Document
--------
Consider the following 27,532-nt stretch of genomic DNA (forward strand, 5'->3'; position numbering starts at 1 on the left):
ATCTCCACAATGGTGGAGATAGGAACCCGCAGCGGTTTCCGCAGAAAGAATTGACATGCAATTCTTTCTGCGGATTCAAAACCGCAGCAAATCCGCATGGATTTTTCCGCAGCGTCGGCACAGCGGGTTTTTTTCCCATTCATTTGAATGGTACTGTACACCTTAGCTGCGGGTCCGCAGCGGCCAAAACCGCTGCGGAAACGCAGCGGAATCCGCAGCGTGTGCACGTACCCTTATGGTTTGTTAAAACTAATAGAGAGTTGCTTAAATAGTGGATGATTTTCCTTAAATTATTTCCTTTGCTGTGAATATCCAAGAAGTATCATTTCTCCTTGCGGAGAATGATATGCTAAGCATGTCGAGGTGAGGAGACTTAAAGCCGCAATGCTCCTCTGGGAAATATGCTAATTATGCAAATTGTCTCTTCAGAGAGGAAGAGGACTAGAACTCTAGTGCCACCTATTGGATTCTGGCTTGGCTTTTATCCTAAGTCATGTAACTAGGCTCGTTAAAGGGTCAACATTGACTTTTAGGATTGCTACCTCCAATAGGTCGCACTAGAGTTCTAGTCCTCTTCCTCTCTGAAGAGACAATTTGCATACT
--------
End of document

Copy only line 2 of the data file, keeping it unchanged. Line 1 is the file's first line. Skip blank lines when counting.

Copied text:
ATCTCCACAATGGTGGAGATAGGAACCCGCAGCGGTTTCCGCAGAAAGAATTGACATGCAATTCTTTCTGCGGATTCAAAACCGCAGCAAATCCGCATGGATTTTTCCGCAGCGTCGGCACAGCGGGTTTTTTTCCCATTCATTTGAATGGTACTGTACACCTTAGCTGCGGGTCCGCAGCGGCCAAAACCGCTGCGGAAACGCAGCGGAATCCGCAGCGTGTGCACGTACCCTTATGGTTTGTTAAAACTAATAGAGAGTTGCTTAAATAGTGGATGATTTTCCTTAAATTATTTCCTTTGCTGTGAATATCCAAGAAGTATCATTTCTCCTTGCGGAGAATGATATGCTAAGCATGTCGAGGTGAGGAGACTTAAAGCCGCAATGCTCCTCTGGGAAATATGCTAATTATGCAAATTGTCTCTTCAGAGAGGAAGAGGACTAGAACTCTAGTGCCACCTATTGGATTCTGGCTTGGCTTTTATCCTAAGTCATGTAACTAGGCTCGTTAAAGGGTCAACATTGACTTTTAGGATTGCTACCTCCAATAGGTCGCACTAGAGTTCTAGTCCTCTTCCTCTCTGAAGAGACAATTTGCATACT